Simplifying the FAFSA: Michigan Groups Have Some Tips

As the U.S. Department of Education works to simplify the Free Application for Federal Student Aid, known as the FAFSA, groups in Michigan have some tips.

Congress passed the FAFSA Simplification Act last year, and most of the changes won’t go into effect for another year or two, though some have started rolling out. For instance, questions have already been removed about drug-related convictions and the Selective Service.

Ryan Fewins-Bliss – executive director of the Michigan College Access Network – said research has found many find the FAFSA form difficult to navigate, especially low-income or first-generation students.

“The department has received feedback over the years that FAFSA is a barrier to accessing federal financial aid and ultimately, a barrier to accessing college,” said Fewins-Bliss. “And so, if we really want more people to go to college, they need to simplify the form.”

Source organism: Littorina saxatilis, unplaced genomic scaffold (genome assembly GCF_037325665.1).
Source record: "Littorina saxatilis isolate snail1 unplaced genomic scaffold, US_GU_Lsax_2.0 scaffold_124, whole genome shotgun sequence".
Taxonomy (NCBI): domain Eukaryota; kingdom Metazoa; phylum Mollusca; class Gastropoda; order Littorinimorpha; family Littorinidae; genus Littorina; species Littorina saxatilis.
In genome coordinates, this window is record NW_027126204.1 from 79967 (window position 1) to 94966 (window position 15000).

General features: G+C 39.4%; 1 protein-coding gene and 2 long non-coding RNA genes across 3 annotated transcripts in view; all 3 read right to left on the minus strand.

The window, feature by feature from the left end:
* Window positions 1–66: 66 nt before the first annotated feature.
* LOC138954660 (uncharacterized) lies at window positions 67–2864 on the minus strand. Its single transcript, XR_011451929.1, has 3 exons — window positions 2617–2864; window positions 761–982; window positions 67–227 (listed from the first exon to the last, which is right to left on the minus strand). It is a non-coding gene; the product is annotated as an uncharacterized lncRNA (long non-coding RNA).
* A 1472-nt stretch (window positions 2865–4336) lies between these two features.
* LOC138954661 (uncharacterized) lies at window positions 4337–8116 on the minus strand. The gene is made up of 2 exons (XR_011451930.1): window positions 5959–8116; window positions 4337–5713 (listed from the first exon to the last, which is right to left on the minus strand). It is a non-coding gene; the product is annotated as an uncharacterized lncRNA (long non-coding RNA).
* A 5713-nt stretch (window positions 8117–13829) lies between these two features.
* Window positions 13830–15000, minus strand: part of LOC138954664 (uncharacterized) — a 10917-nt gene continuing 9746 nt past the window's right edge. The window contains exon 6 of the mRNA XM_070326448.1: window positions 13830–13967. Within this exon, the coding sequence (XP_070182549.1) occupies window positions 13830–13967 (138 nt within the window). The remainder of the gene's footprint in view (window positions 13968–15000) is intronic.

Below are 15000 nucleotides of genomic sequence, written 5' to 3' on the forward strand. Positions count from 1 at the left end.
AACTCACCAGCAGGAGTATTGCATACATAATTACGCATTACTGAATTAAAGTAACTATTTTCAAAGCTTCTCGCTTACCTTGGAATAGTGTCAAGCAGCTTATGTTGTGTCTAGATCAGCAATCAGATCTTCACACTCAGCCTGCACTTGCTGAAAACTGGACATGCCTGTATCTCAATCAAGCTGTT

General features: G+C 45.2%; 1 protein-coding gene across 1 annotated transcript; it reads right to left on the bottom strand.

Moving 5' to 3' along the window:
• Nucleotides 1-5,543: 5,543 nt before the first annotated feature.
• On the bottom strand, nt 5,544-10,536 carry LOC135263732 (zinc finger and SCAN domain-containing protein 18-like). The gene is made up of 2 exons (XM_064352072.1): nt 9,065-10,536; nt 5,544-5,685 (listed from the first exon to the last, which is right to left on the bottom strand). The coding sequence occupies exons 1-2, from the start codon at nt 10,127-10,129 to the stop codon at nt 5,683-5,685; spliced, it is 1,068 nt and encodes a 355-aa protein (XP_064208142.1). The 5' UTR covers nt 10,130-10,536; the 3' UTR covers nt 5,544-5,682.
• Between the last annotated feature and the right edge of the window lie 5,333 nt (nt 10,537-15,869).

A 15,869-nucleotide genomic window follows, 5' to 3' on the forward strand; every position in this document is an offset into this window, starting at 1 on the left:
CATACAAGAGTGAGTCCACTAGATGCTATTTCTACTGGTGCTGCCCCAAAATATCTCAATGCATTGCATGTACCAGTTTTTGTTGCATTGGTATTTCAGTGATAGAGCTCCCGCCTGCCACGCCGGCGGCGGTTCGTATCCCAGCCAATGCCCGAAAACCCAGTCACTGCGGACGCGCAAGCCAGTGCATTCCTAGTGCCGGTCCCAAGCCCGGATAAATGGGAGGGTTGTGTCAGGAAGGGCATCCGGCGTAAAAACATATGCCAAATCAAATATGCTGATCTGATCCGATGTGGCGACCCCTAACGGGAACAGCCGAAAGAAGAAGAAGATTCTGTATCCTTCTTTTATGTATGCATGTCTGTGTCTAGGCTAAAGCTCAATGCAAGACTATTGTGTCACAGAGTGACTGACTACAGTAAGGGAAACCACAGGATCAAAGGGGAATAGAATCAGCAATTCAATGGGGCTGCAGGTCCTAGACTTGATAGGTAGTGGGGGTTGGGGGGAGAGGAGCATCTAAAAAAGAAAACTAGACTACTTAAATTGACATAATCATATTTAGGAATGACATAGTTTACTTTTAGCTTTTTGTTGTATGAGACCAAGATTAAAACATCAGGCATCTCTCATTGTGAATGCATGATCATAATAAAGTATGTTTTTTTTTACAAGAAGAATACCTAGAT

He added that some of the planned changes include reducing the number of questions from 108 to 36, and changing the way they present the estimate of how much students and their families will be expected to pay.

Fewins-Bliss noted that because the Education Department is removing the Selective Service question, they’re also considering removing the gender question. But the Michigan College Access Network and other groups recommend keeping it in place.

“We think they should add gender-inclusive language,” said Fewins-Bliss. “But ultimately, we want to be able to look at the data and understand what’s happening, and use gender as one of those factors.”

Groups are also pushing for eliminating a separate form for applicants who are incarcerated. They say it only serves to contribute to the stigma surrounding incarceration.

Fewins-Bliss said no matter their circumstances, it’s important for every college applicant to fill out the FAFSA.

“The FAFSA is filled with surprises for lots of families, especially low-income families who often don’t fill it out because they feel like college is not accessible,” said Fewins-Bliss. “If folks don’t fill it out, they’ll never know that they were actually eligible for so much aid.”

He notes Pell Grant-eligible students can get an associates degree from any Michigan community college free of cost.